Considering the miserable weather that has afflicted millions of motorists across much of the country this winter, now might not be the most opportune time to be discussing the merits of the rear-wheel-drive 2014 Dodge Durango.
But, for those of you whose lives have not been plagued by the relentless winter storms, let’s take a look at what I learned about one mid-level, fair-weather Durango during a week-long visit to Scottsdale, AZ, where, admittedly, the weather was sunny and the roads level and smooth.
First, let”s deal with the nitty-gritty.
Officially, this billet silver, metallic clear coat, mid-size SUV is known as the 2014 Dodge Durango Rallye RWD, with Rallye signifying an optional appearance group that includes 20-inch wheel and tires, a monochromatic exterior treatment, dual exhausts, second-row fold-and-tumble captain’s chairs and an assortment of electronic convenience accessories that included Bluetooth hands-free cell-phone access, trip computer and more.
Power is supplied by a smooth and unobtrusive V-6 engine that generates 295 horsepower and 260 pound-feet of torque. It is teamed with a seamless 8-speed automatic transmission that can be manually shifted with steering-wheel-mounted paddles.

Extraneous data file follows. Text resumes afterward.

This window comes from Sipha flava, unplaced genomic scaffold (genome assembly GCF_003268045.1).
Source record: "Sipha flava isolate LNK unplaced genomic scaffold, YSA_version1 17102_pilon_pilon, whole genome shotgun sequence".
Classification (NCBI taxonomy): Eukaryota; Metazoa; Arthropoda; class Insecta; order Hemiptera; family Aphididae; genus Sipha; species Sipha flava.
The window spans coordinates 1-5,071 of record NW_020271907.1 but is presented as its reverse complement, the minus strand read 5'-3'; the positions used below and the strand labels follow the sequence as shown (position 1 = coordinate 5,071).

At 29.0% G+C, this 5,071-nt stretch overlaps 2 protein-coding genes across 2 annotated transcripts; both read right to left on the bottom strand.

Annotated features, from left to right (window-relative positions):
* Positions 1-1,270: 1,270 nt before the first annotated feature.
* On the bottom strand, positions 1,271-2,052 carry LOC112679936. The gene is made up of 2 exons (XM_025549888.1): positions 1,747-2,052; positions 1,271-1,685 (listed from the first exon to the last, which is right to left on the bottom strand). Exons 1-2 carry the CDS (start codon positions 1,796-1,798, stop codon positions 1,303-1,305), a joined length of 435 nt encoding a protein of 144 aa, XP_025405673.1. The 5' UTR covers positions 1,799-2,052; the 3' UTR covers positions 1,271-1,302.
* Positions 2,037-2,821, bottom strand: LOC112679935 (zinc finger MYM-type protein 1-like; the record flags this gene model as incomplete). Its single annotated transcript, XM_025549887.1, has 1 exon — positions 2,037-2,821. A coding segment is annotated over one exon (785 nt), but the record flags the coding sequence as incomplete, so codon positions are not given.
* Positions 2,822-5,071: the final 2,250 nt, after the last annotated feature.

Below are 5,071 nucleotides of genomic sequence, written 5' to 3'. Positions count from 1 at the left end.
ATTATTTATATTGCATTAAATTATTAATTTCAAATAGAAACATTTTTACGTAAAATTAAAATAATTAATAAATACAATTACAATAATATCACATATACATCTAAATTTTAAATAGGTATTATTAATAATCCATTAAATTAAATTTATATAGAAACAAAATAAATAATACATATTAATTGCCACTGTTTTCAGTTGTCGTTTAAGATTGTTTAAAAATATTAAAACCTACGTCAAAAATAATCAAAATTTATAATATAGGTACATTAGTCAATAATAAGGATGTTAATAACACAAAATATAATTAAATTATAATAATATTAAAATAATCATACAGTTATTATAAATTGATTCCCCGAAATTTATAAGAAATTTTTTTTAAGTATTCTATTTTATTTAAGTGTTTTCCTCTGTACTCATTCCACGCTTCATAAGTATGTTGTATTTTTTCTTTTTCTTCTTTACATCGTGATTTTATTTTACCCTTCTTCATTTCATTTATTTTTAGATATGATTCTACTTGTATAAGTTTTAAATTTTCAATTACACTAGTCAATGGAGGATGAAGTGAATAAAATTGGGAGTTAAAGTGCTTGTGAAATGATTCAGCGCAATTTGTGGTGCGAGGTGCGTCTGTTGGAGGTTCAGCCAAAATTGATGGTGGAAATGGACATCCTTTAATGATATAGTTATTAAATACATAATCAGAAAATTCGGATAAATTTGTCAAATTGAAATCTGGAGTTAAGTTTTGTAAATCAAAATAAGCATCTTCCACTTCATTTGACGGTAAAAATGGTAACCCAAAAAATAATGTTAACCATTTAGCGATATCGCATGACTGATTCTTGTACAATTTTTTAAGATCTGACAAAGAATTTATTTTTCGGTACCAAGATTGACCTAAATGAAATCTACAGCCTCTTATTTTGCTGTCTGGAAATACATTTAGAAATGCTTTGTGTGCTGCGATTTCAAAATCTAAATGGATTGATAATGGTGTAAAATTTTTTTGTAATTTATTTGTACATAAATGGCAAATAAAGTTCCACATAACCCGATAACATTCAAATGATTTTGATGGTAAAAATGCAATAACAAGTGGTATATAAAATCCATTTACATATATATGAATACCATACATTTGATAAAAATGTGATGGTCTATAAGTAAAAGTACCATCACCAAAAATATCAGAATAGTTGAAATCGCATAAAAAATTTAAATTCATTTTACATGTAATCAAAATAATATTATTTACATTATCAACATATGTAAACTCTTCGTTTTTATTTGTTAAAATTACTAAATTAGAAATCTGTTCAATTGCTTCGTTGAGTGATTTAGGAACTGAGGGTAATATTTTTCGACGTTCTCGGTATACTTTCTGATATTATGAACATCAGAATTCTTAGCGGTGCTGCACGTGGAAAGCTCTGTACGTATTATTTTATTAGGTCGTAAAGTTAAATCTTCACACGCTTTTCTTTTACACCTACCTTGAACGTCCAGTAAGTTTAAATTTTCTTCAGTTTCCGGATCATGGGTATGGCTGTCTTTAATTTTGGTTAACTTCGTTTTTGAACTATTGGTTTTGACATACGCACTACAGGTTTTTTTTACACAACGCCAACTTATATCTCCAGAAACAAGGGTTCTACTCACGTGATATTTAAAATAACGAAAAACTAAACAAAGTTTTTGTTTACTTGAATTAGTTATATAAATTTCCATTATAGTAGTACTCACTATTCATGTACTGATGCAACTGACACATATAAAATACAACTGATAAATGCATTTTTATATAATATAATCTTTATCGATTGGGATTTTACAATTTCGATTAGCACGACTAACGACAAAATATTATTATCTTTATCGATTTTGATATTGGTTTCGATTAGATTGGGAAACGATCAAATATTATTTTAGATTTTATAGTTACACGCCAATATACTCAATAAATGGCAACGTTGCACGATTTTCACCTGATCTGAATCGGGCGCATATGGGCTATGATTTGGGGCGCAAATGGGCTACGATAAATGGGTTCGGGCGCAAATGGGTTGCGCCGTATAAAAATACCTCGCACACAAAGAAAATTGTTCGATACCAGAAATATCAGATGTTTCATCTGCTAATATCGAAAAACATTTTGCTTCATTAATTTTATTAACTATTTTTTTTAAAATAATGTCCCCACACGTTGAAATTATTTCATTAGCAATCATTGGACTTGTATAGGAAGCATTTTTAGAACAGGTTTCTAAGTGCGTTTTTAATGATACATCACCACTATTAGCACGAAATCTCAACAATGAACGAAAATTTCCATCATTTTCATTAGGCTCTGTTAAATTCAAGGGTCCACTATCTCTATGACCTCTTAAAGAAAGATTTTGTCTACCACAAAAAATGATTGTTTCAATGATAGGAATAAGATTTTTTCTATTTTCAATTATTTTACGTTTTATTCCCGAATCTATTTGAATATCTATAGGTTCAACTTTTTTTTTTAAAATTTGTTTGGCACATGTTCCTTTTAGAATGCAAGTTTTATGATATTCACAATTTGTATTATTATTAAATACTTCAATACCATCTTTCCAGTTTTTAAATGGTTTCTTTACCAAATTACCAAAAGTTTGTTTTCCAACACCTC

An extra cost V-8 engine is available, but it really is not necessary for anyone who wants a Durango primarily for the type of chores normally associated with a growing family.
Now, let’s consider a few reasons why a buyer might actually prefer a rear-wheel-drive, V-6 powered SUV and even make a case for this vehicle in areas where infrequent snow creates occasional problems.
First of all, at $34,480 with options, this corporate cousin to the Jeep Grand Cherokee is significantly less expensive than most of the other models in the Durango stable.
For a comparison, check out the report by CarBuzzard boss John Matras on the $47,280, all-wheel-drive, 2014 Dodge Durango Citadel and the report by Buzzard contributor BJ Killeen on the $46,495, rear-wheel-drive, 2014 Dodge Durango R/T powered by a 360-horsepower Hemi V-8.
But price is not the only cost-saving feature. The rear-wheel-drive SUV will return an EPA-estimated 18 miles per gallon of regular fuel around town and 25 mpg on the highway. That compares with 17 mpg city/24 mpg highway for the Citadel and a lowly 14 mpg city/23 mpg highway for the V-8-powered R/T.
For the record, I averaged 19 mpg around town and a surprisingly frugal 28 mpg on the highway. Of course, most of my travels were with only me in the vehicle.
Buyers interested in towing a boat or trailer should note that the V-6 engine is strong enough to tow up to 6,200 pounds. That’s 1,200 pounds less than the V-8 engine can pull along.